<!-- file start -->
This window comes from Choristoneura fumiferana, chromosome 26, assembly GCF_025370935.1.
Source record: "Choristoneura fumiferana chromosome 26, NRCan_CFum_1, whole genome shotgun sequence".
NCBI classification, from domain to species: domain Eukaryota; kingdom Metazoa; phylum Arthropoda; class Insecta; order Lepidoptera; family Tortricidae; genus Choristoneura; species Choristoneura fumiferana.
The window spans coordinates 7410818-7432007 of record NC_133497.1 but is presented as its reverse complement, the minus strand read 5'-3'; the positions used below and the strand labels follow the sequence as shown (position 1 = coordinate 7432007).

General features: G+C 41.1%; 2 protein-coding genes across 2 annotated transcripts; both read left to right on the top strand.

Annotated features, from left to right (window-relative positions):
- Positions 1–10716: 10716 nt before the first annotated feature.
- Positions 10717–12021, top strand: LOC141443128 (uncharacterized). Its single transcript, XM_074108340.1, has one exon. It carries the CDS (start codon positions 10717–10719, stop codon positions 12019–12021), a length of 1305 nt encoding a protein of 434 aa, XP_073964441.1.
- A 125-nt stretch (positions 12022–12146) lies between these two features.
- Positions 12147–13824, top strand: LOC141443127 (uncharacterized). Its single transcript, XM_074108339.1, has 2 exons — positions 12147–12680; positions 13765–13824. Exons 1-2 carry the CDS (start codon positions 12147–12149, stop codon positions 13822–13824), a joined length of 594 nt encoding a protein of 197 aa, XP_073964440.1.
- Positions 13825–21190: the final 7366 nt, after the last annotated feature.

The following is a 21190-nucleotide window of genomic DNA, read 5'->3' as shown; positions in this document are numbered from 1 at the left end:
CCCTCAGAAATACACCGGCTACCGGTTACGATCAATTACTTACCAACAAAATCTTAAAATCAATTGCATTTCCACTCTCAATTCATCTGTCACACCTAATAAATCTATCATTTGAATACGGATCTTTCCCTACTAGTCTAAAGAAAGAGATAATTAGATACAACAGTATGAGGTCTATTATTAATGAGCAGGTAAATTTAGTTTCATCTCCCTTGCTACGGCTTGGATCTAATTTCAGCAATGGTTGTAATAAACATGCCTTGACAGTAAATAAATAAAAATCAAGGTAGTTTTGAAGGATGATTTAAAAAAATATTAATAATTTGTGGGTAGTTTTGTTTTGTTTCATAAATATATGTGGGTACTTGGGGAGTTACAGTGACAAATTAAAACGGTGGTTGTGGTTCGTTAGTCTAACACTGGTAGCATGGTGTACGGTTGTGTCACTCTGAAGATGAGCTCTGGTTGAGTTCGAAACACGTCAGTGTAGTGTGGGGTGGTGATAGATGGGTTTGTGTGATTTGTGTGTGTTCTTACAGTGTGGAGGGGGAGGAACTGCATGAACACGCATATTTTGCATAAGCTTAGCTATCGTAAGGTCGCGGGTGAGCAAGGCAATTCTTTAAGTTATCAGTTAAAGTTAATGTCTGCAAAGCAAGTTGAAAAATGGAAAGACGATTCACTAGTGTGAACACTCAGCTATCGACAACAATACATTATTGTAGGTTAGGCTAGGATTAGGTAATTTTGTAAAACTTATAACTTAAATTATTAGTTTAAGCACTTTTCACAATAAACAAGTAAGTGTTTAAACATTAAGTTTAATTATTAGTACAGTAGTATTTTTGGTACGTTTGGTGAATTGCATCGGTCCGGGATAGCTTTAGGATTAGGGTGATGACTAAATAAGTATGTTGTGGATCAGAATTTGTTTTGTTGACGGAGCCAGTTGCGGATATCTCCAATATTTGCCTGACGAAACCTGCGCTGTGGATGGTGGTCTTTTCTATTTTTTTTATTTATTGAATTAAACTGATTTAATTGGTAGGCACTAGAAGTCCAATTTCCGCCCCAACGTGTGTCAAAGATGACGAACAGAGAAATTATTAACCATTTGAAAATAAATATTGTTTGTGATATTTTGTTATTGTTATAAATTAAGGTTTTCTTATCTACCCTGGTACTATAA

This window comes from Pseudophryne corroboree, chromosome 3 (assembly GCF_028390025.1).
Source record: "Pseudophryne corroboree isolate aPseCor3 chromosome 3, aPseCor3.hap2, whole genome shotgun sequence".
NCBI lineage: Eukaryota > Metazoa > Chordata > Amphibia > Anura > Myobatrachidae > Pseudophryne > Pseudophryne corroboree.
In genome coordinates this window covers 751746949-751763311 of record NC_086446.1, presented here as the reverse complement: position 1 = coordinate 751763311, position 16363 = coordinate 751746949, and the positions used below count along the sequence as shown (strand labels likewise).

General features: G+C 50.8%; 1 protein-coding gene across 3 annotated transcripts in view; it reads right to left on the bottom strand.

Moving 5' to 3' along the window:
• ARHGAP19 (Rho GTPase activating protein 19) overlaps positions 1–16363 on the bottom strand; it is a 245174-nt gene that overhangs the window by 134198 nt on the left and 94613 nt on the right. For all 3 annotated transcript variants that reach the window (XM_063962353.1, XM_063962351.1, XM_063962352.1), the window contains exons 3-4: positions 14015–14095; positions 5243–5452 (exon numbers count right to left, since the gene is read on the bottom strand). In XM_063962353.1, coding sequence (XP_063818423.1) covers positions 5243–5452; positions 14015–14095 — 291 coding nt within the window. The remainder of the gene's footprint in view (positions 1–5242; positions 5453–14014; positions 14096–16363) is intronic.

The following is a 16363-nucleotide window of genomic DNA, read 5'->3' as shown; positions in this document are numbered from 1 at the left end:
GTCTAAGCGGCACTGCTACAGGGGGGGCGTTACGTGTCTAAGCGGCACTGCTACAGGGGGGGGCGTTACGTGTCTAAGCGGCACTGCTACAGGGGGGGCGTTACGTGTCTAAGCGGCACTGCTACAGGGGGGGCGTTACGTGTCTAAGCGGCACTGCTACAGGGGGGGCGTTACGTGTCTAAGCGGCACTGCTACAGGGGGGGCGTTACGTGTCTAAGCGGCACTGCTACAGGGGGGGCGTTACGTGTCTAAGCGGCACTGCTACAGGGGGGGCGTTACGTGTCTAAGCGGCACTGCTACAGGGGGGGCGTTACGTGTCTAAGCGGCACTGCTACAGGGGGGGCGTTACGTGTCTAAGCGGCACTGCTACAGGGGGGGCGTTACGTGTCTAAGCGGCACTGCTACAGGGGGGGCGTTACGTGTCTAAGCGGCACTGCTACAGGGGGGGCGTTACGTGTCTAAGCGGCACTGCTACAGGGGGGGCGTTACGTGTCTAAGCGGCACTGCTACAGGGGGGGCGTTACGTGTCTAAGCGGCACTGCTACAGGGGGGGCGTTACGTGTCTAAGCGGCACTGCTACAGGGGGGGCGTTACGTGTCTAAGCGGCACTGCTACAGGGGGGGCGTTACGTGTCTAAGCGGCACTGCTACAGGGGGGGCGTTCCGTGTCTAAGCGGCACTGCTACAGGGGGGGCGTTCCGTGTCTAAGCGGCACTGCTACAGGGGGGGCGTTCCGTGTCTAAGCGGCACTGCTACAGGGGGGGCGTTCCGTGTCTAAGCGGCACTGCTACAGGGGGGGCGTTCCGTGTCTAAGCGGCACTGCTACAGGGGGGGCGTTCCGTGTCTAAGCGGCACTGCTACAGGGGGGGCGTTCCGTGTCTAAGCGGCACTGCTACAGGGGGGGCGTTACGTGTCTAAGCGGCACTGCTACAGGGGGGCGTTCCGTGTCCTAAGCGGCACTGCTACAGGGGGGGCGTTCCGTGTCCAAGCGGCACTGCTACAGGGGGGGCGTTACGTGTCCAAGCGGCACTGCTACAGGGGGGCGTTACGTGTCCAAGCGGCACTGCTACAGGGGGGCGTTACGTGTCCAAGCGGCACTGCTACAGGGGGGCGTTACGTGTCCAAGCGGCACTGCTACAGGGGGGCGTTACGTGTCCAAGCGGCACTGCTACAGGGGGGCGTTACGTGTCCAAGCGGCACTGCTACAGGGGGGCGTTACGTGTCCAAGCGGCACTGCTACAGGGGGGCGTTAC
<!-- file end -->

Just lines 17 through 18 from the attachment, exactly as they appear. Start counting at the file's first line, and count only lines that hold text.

In genome coordinates this window covers 751746949-751763311 of record NC_086446.1, presented here as the reverse complement: position 1 = coordinate 751763311, position 16363 = coordinate 751746949, and the positions used below count along the sequence as shown (strand labels likewise).

General features: G+C 50.8%; 1 protein-coding gene across 3 annotated transcripts in view; it reads right to left on the bottom strand.